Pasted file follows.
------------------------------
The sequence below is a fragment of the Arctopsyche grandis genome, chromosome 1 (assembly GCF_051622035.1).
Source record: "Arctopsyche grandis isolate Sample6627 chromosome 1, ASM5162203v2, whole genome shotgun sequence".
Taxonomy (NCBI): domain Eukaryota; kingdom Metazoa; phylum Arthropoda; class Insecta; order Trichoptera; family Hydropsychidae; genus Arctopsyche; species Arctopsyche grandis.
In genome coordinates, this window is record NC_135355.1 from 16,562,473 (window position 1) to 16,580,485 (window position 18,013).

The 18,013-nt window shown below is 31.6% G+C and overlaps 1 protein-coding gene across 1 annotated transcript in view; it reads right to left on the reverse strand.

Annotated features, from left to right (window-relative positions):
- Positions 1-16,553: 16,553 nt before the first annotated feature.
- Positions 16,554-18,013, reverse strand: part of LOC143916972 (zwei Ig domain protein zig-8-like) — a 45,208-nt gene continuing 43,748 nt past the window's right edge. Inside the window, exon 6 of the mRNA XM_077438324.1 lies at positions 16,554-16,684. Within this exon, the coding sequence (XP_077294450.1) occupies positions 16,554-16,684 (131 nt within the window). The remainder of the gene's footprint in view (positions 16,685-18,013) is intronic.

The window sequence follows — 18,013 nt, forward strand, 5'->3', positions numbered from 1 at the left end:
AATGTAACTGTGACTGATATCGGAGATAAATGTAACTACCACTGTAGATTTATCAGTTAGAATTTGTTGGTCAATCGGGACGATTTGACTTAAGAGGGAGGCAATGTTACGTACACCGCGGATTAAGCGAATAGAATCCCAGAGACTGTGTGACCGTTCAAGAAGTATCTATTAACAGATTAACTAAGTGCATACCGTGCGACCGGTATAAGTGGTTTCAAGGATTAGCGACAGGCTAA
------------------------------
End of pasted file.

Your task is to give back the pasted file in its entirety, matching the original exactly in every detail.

The sequence below is a fragment of the Arctopsyche grandis genome, chromosome 1 (assembly GCF_051622035.1).
Source record: "Arctopsyche grandis isolate Sample6627 chromosome 1, ASM5162203v2, whole genome shotgun sequence".
Taxonomy (NCBI): domain Eukaryota; kingdom Metazoa; phylum Arthropoda; class Insecta; order Trichoptera; family Hydropsychidae; genus Arctopsyche; species Arctopsyche grandis.
In genome coordinates, this window is record NC_135355.1 from 16,562,473 (window position 1) to 16,580,485 (window position 18,013).

The 18,013-nt window shown below is 31.6% G+C and overlaps 1 protein-coding gene across 1 annotated transcript in view; it reads right to left on the reverse strand.

Annotated features, from left to right (window-relative positions):
- Positions 1-16,553: 16,553 nt before the first annotated feature.
- Positions 16,554-18,013, reverse strand: part of LOC143916972 (zwei Ig domain protein zig-8-like) — a 45,208-nt gene continuing 43,748 nt past the window's right edge. Inside the window, exon 6 of the mRNA XM_077438324.1 lies at positions 16,554-16,684. Within this exon, the coding sequence (XP_077294450.1) occupies positions 16,554-16,684 (131 nt within the window). The remainder of the gene's footprint in view (positions 16,685-18,013) is intronic.

The window sequence follows — 18,013 nt, forward strand, 5'->3', positions numbered from 1 at the left end:
AATGTAACTGTGACTGATATCGGAGATAAATGTAACTACCACTGTAGATTTATCAGTTAGAATTTGTTGGTCAATCGGGACGATTTGACTTAAGAGGGAGGCAATGTTACGTACACCGCGGATTAAGCGAATAGAATCCCAGAGACTGTGTGACCGTTCAAGAAGTATCTATTAACAGATTAACTAAGTGCATACCGTGCGACCGGTATAAGTGGTTTCAAGGATTAGCGACAGGCTAA